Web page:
September 22, 2019  |  

A survey of Type III restriction-modification systems reveals numerous, novel epigenetic regulators controlling phase-variable regulons; phasevarions.

Many bacteria utilize simple DNA sequence repeats as a mechanism to randomly switch genes on and off. This process is called phase variation. Several phase-variable N6-adenine DNA-methyltransferases from Type III restriction-modification systems have been reported in bacterial pathogens. Random switching of DNA methyltransferases changes the global DNA methylation pattern, leading to changes in gene expression. These epigenetic regulatory systems are called phasevarions – phase-variable regulons. The extent of these phase-variable genes in the bacterial kingdom is unknown. Here, we interrogated a database of restriction-modification systems, REBASE, by searching for all simple DNA sequence repeats in mod genes that encode Type III N6-adenine DNA-methyltransferases. We report that 17.4% of Type III mod genes (662/3805) contain simple sequence repeats. Of these, only one-fifth have been previously identified. The newly discovered examples are widely distributed and include many examples in opportunistic pathogens as well as in environmental species. In many cases, multiple phasevarions exist in one genome, with examples of up to 4 independent phasevarions in some species. We found several new types of phase-variable mod genes, including the first example of a phase-variable methyltransferase in pathogenic Escherichia coli. Phasevarions are a common epigenetic regulation contingency strategy used by both pathogenic and non-pathogenic bacteria.


September 22, 2019  |  

Streptococcus suis contains multiple phase-variable methyltransferases that show a discrete lineage distribution.

Streptococcus suis is a major pathogen of swine, responsible for a number of chronic and acute infections, and is also emerging as a major zoonotic pathogen, particularly in South-East Asia. Our study of a diverse population of S. suis shows that this organism contains both Type I and Type III phase-variable methyltransferases. In all previous examples, phase-variation of methyltransferases results in genome wide methylation differences, and results in differential regulation of multiple genes, a system known as the phasevarion (phase-variable regulon). We hypothesized that each variant in the Type I and Type III systems encoded a methyltransferase with a unique specificity, and could therefore control a distinct phasevarion, either by recombination-driven shuffling between different specificities (Type I) or by biphasic on-off switching via simple sequence repeats (Type III). Here, we present the identification of the target specificities for each Type III allelic variant from S. suis using single-molecule, real-time methylome analysis. We demonstrate phase-variation is occurring in both Type I and Type III methyltransferases, and show a distinct association between methyltransferase type and presence, and population clades. In addition, we show that the phase-variable Type I methyltransferase was likely acquired at the origin of a highly virulent zoonotic sub-population.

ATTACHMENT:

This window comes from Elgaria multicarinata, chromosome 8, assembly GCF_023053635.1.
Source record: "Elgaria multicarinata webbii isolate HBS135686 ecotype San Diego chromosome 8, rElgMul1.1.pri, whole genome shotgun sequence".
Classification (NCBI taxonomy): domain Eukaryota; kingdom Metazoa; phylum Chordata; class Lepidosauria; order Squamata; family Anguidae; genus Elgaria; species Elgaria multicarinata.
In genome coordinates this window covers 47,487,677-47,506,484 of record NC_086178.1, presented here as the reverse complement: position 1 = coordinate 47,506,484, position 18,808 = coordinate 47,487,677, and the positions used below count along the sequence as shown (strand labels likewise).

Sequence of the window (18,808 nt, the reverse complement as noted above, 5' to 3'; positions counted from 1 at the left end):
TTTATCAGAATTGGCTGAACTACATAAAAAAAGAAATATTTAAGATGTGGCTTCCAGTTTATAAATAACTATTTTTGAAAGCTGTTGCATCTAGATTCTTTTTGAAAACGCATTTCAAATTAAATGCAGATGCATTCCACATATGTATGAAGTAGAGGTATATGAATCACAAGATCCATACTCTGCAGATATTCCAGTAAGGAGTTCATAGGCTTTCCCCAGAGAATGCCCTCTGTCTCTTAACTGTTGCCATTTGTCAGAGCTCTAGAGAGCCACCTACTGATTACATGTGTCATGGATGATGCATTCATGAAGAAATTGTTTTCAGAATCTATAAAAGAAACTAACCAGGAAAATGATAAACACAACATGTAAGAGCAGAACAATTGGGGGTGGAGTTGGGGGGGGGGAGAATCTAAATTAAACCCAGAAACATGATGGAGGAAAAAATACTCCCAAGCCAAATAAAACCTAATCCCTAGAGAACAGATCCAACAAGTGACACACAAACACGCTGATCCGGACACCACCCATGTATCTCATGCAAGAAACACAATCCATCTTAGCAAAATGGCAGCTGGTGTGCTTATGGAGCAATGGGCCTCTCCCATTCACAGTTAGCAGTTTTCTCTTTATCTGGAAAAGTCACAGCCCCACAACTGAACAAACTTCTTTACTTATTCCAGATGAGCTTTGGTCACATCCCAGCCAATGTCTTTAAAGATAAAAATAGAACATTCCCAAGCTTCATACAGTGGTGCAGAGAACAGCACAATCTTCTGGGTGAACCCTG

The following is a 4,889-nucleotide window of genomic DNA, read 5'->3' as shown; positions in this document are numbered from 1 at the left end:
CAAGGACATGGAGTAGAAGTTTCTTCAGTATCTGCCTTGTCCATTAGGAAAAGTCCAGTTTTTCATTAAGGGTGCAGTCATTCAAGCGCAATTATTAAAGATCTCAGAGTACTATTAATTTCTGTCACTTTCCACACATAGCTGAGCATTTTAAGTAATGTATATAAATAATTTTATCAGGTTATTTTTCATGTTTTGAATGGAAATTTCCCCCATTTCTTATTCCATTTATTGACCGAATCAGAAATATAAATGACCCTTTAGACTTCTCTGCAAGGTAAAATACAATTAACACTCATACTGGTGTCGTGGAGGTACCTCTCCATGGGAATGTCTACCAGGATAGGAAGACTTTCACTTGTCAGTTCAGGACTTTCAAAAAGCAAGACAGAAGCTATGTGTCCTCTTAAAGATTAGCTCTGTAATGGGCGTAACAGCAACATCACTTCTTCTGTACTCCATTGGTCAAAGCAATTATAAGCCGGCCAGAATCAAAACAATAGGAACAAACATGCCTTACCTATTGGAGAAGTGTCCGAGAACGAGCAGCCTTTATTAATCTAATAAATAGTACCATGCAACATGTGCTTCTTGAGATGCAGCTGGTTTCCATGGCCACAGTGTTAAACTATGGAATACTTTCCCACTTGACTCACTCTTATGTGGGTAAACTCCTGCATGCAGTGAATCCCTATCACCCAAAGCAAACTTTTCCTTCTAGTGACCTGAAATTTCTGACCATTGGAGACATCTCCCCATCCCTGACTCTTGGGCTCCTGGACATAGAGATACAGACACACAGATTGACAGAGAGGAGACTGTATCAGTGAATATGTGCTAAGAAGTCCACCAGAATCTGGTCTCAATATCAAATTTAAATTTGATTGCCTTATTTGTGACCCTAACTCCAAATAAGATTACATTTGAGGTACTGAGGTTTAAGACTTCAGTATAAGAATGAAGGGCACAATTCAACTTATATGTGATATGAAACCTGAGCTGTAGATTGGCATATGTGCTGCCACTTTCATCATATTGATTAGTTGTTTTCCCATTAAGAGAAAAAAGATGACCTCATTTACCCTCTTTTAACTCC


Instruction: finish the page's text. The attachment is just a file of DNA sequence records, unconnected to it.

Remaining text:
September 22, 2019  |  

Genomic and genetic insights into a cosmopolitan fungus, Paecilomyces variotii (Eurotiales).